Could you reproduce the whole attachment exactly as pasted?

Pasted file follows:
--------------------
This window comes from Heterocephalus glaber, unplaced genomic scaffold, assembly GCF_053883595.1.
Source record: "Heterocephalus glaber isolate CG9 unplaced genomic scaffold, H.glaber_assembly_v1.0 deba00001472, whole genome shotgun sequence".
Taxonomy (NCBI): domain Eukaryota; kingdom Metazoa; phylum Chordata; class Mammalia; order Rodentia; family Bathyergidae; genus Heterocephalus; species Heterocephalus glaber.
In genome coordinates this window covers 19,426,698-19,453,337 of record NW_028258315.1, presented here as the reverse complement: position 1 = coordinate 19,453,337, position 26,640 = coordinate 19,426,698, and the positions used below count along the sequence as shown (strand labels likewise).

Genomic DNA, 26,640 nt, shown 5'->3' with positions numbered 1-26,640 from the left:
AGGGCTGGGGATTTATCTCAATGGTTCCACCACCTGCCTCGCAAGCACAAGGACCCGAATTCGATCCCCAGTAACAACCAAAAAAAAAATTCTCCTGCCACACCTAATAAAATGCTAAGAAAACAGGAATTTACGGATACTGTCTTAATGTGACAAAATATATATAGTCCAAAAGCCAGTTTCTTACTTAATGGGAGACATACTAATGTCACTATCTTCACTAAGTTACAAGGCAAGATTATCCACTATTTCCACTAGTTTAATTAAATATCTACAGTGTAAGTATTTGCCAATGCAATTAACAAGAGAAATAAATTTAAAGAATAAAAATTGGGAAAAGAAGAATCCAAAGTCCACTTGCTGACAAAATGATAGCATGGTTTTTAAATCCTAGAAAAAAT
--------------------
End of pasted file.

This window comes from Heterocephalus glaber, unplaced genomic scaffold, assembly GCF_053883595.1.
Source record: "Heterocephalus glaber isolate CG9 unplaced genomic scaffold, H.glaber_assembly_v1.0 deba00001472, whole genome shotgun sequence".
Taxonomy (NCBI): domain Eukaryota; kingdom Metazoa; phylum Chordata; class Mammalia; order Rodentia; family Bathyergidae; genus Heterocephalus; species Heterocephalus glaber.
In genome coordinates this window covers 19,426,698-19,453,337 of record NW_028258315.1, presented here as the reverse complement: position 1 = coordinate 19,453,337, position 26,640 = coordinate 19,426,698, and the positions used below count along the sequence as shown (strand labels likewise).

Genomic DNA, 26,640 nt, shown 5'->3' with positions numbered 1-26,640 from the left:
AGGGCTGGGGATTTATCTCAATGGTTCCACCACCTGCCTCGCAAGCACAAGGACCCGAATTCGATCCCCAGTAACAACCAAAAAAAAAATTCTCCTGCCACACCTAATAAAATGCTAAGAAAACAGGAATTTACGGATACTGTCTTAATGTGACAAAATATATATAGTCCAAAAGCCAGTTTCTTACTTAATGGGAGACATACTAATGTCACTATCTTCACTAAGTTACAAGGCAAGATTATCCACTATTTCCACTAGTTTAATTAAATATCTACAGTGTAAGTATTTGCCAATGCAATTAACAAGAGAAATAAATTTAAAGAATAAAAATTGGGAAAAGAAGAATCCAAAGTCCACTTGCTGACAAAATGATAGCATGGTTTTTAAATCCTAGAAAAAAT